Influence of long-term, low-dose, diuretic-based, antihypertensive therapy on glucose, lipid, uric acid, and potassium levels in older men and women with isolated systolic hypertension: The Systolic Hypertension in the Elderly Program

Peter J. Savage*, Sara L. Pressel, J. David Curb, Eleanor B. Schron, William B. Applegate, Henry R. Black, Jerome Cohen, Barry R. Davis, Philip Frost, W. Smith, Nelly Gonzalez, Gordon P. Guthrie, Albert Oberman, Gale Rutan, Jeffrey L. Probstfreld, Jeremiah Stamler

*Corresponding author for this work

Research output: Contribution to journalArticlepeer-review

241 Scopus citations

Abstract

Background: Previous studies often of short duration have raised concerns that antihypertensive therapy with diuretics and b-blockers adversely alters levels of other cardiovascular disease risk factors. The Systolic Hypertension in the Elderly Program was a community-based, multicenter, randomized, double-blind, placebo-controlled clinical trial of treatment of isolated systolic hypertension in men and women aged 60 years and older. This retrospective analysis evaluated development of diabetes mellitus in all 4736 participants in the Systolic Hypertension in the Elderly Program, including changes in serum chemistry test results in a subgroup for 3 years. Patients were randomized to receive placebo or treatment with active drugs, with the dose increased in stepwise fashion if blood pressure control goals were not attained: step 1, 12.5 mg of chlorthalidone or 25.0 mg of chlorthalidone; and step 2, the addition of 25 mg of atenolol or 50 mg of atenolol or reserpine or matching placebo. Results: After 3 years, the active treatment group had a 13/4 mm Hg greater reduction in systolic and diastolic blood pressure than the placebo group (both groups, P<.001). New cases of diabetes were reported by 8.6% of the participants in the active treatment group and 7.5% of the participants in the placebo group (P=.25). Small effects of active treatment compared with placebo were observed with fasting levels of glucose (+0.20 mmol/L [+3.6 mg/dL]; P<.01), total cholesterol (+0.09 mmol/L [+3.5 mg/dL]; P<.01), high-density lipoprotein cholesterol (- 0.02 mmol/L [-0.77 mg/dL]; P<.01) and creatinine (+2.8 μmol/L [+0.03 mg/dL]; P<.001). Larger effects were seen with fasting levels of triglycerides (+0.9 mmol/L [+17 mg/dL]; P<.001), uric acid (+35 μmol/L [+.06 mg/dL]; P<.001), and potassium (-0.3 mmol/L; P<.001). No evidence was found for a subgroup at higher risk of risk factor changes with active treatment. Conclusions: Antihypertensive therapy with low-dose chlorthalidone (supplemented if necessary) for isolated systolic hypertension lowers blood pressure and its cardiovascular disease complications and has relatively mild effects on other cardiovascular disease risk factor levels.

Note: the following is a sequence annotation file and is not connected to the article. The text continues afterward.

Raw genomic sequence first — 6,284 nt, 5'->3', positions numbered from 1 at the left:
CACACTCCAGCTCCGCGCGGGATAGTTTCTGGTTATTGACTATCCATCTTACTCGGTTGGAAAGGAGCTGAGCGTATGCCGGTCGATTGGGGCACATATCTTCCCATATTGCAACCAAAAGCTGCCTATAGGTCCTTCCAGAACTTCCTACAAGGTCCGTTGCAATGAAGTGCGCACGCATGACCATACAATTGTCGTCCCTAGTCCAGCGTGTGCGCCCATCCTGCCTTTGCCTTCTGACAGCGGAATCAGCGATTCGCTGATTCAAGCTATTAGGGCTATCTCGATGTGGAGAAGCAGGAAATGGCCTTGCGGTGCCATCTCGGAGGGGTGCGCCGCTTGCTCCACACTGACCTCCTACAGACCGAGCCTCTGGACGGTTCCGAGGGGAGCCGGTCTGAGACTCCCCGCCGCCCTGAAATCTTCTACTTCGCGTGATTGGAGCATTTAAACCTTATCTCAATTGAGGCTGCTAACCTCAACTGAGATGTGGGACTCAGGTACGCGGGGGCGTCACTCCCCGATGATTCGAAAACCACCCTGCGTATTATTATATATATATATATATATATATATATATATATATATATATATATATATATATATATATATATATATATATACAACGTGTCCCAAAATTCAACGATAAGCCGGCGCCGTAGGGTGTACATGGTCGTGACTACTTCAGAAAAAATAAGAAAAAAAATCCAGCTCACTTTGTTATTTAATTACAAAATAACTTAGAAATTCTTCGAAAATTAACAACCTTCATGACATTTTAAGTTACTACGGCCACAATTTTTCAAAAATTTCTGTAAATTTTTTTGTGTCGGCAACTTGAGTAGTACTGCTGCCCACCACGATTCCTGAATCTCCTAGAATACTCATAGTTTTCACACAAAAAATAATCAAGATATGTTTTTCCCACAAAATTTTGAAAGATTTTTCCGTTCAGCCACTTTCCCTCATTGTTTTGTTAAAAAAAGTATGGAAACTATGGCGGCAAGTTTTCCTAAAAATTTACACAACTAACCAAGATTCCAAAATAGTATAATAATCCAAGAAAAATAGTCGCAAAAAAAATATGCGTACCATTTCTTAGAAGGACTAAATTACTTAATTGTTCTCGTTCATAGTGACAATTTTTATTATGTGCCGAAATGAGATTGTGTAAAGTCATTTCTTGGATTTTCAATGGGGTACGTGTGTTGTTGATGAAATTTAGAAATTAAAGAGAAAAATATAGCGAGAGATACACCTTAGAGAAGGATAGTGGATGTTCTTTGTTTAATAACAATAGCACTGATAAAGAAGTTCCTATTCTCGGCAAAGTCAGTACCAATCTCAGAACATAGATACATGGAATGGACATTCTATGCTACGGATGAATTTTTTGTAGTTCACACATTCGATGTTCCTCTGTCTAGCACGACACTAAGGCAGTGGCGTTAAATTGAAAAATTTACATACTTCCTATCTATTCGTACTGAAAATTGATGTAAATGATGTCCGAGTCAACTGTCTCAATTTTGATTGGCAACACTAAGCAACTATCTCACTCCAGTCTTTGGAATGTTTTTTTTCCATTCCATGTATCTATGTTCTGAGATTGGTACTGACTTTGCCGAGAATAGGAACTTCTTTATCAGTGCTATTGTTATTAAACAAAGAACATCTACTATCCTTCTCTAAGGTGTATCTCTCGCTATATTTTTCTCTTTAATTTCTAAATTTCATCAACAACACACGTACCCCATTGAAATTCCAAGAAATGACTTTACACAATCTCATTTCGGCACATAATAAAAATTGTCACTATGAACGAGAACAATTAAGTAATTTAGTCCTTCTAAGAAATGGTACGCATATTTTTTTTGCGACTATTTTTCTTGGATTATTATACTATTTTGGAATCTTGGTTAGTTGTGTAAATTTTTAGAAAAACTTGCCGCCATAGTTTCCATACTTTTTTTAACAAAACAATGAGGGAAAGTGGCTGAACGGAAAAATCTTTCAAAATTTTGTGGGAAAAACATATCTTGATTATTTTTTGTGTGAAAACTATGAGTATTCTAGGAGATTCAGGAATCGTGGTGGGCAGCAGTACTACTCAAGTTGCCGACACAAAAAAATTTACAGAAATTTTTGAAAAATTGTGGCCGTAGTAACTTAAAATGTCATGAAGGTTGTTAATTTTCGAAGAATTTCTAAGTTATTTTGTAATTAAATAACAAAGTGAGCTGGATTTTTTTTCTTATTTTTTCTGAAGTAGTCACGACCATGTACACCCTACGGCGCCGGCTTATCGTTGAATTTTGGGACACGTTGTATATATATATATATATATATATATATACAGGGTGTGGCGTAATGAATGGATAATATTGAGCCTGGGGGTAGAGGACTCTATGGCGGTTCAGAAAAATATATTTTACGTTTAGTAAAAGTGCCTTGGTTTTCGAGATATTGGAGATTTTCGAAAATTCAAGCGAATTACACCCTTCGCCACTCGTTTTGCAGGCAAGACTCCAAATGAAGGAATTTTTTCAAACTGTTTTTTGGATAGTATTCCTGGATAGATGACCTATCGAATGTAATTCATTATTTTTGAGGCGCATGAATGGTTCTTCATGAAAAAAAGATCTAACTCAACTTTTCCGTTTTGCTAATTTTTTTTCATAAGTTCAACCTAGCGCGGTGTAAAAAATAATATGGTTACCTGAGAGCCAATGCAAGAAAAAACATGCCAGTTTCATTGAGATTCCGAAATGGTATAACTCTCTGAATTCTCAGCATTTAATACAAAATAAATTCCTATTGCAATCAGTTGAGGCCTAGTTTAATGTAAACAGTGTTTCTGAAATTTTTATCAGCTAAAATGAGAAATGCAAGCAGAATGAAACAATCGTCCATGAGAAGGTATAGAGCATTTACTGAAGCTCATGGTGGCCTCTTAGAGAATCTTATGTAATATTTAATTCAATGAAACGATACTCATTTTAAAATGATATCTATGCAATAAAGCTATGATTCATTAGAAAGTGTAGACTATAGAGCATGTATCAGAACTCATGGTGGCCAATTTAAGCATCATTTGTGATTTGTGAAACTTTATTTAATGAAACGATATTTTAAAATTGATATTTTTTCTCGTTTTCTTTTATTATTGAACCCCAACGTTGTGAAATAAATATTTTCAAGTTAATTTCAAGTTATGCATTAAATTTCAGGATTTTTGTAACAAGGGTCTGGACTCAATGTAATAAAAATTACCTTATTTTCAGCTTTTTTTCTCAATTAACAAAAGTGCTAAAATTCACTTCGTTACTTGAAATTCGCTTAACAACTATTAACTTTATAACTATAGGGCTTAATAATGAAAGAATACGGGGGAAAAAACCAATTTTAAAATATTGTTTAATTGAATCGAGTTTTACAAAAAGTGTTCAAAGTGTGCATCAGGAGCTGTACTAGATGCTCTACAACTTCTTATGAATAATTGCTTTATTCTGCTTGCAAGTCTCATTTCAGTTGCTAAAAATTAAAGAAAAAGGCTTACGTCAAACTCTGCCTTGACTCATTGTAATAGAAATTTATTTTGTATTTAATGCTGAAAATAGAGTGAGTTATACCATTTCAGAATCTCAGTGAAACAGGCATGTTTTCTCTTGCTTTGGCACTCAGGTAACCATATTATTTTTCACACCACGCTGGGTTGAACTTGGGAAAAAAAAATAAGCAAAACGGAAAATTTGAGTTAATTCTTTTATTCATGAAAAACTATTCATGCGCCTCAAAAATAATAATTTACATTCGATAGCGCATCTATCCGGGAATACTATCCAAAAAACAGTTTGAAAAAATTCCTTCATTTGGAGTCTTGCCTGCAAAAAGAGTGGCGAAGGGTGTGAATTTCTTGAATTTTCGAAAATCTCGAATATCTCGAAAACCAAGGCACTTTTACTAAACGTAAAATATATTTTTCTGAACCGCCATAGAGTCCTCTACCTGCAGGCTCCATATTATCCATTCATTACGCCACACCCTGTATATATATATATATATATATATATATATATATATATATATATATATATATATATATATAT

Original languageEnglish (US)
Pages (from-to)741-751
Number of pages11
JournalArchives of Internal Medicine
Volume158
Issue number7
DOIs
StatePublished - Apr 13 1998

ASJC Scopus subject areas

  • Internal Medicine

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